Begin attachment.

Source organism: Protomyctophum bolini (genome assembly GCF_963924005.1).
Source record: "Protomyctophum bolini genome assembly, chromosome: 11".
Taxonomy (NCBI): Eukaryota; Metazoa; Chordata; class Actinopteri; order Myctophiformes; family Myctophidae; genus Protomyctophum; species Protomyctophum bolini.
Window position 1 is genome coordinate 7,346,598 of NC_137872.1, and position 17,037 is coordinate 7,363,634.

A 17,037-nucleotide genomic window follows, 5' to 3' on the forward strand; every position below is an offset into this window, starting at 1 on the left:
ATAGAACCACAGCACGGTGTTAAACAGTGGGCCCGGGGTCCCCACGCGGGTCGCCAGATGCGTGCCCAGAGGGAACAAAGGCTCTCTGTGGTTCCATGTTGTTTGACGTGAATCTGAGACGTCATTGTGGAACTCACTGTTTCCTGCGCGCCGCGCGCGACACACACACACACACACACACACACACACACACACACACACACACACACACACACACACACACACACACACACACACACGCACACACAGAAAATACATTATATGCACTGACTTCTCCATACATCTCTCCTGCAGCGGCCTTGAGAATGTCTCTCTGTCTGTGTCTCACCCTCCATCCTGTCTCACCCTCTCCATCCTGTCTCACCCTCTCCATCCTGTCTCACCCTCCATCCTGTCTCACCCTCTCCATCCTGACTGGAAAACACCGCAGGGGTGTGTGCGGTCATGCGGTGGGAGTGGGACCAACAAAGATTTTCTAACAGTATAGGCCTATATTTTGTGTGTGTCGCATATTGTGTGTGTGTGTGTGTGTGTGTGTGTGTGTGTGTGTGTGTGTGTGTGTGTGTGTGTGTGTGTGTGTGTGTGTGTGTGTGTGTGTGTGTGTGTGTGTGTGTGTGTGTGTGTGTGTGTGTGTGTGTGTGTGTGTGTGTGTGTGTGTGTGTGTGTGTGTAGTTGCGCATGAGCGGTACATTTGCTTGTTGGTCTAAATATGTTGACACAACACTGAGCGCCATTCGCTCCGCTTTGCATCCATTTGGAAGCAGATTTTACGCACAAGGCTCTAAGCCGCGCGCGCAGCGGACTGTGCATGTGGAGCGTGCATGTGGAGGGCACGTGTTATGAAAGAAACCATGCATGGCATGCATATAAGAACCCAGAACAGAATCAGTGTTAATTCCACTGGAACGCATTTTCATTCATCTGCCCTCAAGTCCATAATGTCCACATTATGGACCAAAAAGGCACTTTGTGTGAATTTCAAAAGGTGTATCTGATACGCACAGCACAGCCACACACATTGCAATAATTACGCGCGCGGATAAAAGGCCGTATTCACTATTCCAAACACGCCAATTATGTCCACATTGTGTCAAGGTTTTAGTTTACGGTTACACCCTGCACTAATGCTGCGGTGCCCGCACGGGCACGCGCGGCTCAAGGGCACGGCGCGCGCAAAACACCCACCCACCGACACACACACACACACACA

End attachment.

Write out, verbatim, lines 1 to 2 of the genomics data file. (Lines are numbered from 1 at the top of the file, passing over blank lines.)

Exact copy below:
Source organism: Protomyctophum bolini (genome assembly GCF_963924005.1).
Source record: "Protomyctophum bolini genome assembly, chromosome: 11".